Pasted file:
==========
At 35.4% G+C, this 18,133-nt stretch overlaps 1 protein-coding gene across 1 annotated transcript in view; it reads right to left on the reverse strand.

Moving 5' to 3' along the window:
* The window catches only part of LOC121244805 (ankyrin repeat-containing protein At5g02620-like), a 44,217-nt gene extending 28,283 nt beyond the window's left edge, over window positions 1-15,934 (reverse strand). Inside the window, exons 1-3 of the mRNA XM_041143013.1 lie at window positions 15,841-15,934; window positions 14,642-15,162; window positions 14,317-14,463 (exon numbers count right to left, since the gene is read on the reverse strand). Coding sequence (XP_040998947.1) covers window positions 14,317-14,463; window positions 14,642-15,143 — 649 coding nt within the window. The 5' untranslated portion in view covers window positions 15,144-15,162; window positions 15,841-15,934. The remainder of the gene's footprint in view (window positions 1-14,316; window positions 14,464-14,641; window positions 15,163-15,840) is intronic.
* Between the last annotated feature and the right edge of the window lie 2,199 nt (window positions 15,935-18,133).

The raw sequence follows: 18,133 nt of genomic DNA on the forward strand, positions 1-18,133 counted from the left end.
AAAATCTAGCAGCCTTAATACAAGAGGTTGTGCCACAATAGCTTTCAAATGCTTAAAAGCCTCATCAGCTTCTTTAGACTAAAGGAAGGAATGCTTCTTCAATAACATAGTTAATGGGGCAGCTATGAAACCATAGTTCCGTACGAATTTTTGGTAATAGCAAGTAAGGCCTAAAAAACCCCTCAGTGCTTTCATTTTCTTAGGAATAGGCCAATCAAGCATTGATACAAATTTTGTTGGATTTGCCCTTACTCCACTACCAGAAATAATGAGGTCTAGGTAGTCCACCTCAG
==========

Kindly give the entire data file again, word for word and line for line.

At 35.4% G+C, this 18,133-nt stretch overlaps 1 protein-coding gene across 1 annotated transcript in view; it reads right to left on the reverse strand.

Moving 5' to 3' along the window:
* The window catches only part of LOC121244805 (ankyrin repeat-containing protein At5g02620-like), a 44,217-nt gene extending 28,283 nt beyond the window's left edge, over window positions 1-15,934 (reverse strand). Inside the window, exons 1-3 of the mRNA XM_041143013.1 lie at window positions 15,841-15,934; window positions 14,642-15,162; window positions 14,317-14,463 (exon numbers count right to left, since the gene is read on the reverse strand). Coding sequence (XP_040998947.1) covers window positions 14,317-14,463; window positions 14,642-15,143 — 649 coding nt within the window. The 5' untranslated portion in view covers window positions 15,144-15,162; window positions 15,841-15,934. The remainder of the gene's footprint in view (window positions 1-14,316; window positions 14,464-14,641; window positions 15,163-15,840) is intronic.
* Between the last annotated feature and the right edge of the window lie 2,199 nt (window positions 15,935-18,133).

The raw sequence follows: 18,133 nt of genomic DNA on the forward strand, positions 1-18,133 counted from the left end.
AAAATCTAGCAGCCTTAATACAAGAGGTTGTGCCACAATAGCTTTCAAATGCTTAAAAGCCTCATCAGCTTCTTTAGACTAAAGGAAGGAATGCTTCTTCAATAACATAGTTAATGGGGCAGCTATGAAACCATAGTTCCGTACGAATTTTTGGTAATAGCAAGTAAGGCCTAAAAAACCCCTCAGTGCTTTCATTTTCTTAGGAATAGGCCAATCAAGCATTGATACAAATTTTGTTGGATTTGCCCTTACTCCACTACCAGAAATAATGAGGTCTAGGTAGTCCACCTCAG